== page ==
The clearings near the western border of the town forest are barely if at all discernible in the 1995 air photo (Figure 7) suggesting that the fields had not been cultivated for a couple of decades.
By 1995, discontinuous shrub and tree cover in the sand pit (at the NW corner of the property) indicates that the entire lifetime of that pit was between 1962 and 1995. The access corridor followed by the new Pitch Pine Trail was purchased by the town in October 1962 to truck sand and gravel from the pit. The landfill and gravel pit on Upper Plains Road were in full operation in the 1970s and the sand pit near the pitch pines was abandoned then. I think there are also 1974 and 1981 air photos which could pin down this timing.
The series of air photos suggest that today’s pitch pine forest has had continuous canopy cover since well before 1942. The trees look large in 1942, so we can add several decades and conclude that a forest has grown there continuously for at least 120 to 140 years. This conclusion excludes the sand pit and farm fields near the pitch pine stand.
Logging has been done throughout the town forest for two centuries, but most of the property that is now forested has probably been forested for that entire time, that is, it has never been cleared for agriculture. This might also be true of the pitch pine stand but we can’t be sure. There are probably few if any trees in the stand older than about 100 years due either to regular timber harvest or because the stand developed from an abandoned agricultural field in the late 19th century (too early for air photos to record the event).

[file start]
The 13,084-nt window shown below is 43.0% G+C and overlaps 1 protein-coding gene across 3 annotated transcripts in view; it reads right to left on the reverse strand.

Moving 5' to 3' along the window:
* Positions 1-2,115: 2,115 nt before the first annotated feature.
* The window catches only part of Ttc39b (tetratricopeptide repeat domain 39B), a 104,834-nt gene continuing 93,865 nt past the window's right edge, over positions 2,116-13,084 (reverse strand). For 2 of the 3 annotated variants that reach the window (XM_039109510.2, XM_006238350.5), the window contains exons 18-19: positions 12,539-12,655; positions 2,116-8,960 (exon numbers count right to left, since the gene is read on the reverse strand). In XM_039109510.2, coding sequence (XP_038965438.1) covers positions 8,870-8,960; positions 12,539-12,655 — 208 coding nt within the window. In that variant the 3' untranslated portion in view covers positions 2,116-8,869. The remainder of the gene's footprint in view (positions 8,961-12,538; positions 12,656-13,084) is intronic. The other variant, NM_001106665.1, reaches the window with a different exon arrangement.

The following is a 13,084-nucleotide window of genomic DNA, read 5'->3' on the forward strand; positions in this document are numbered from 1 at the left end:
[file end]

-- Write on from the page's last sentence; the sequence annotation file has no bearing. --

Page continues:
My observation that the forest floor in the stand was too flat for an old forest (Figure 2) suggested that the forest might have grown up in an abandoned agricultural field. That might be true, but the field would have had to be abandoned before 1900. The loose sandy soil might not form persistent tip-up mounds, so pit and mound topography could be subtle in this stand even when it is old. It might be possible to find evidence in the soil for past plowing. A “plow horizon” about six inches deep sometimes persists and can be detected in soil pits. Soil pits in the area of the 1942 clearing could be compared with pits where the forest canopy has been intact since 1942.
There appear to be more coniferous trees in 1942 than in 1962 or any subsequent year (Figure 8). This is consistent with both the anecdotal blowdown of pines in 1950 and the continuing decline in health and numbers of pitch pines in the stand (which includes many recently fallen, standing dead, and almost dead pitch pines). Pitch pines do not live very long or establish well from seeds under a forest canopy so a slow decline is expected without repeated disturbances (e.g., wildfire) to encourage new tree establishment.
This stand differs from other pitch pine sandplains in Vermont in lacking most of the uncommon herb and shrub species present elsewhere (Figure 9). This could be evidence that this stand is too young to have developed the full flora or that it has gone too long since wildfire has encouraged regeneration of understory species. This suite of uncommon plants is a critical part of the definition of this sandplain forest type which otherwise is just a Dry Oak Forest with a few pitch pines on sandy soil (if there were not three dozen pitch pines in this stand, it would not have been distinguished from the thousands of acres of Dry Oak Forest nearby). On the other hand, these uncommon understory species are becoming rarer even in the large stands of this forest type in Colchester as the habitat shrinks due to development and degrades in the absence of recurring wildfires. Maybe our sandplain forest should not be disqualified because of a few missing rare plants.
And maybe some of those rare species are present here and the botanists visiting Salisbury just missed them or visited at the wrong time of year to see them. We owe it to our little sandplain forest to fully describe its flora and maybe add a few rare plants to its species list. I have a T-shirt for anyone who finds 12 of the species on any of the lists in Figure 9 or just one of the species on the “Rare and Uncommon” list. Two T-shirts if your rare or uncommon species is confirmed at iNaturalist.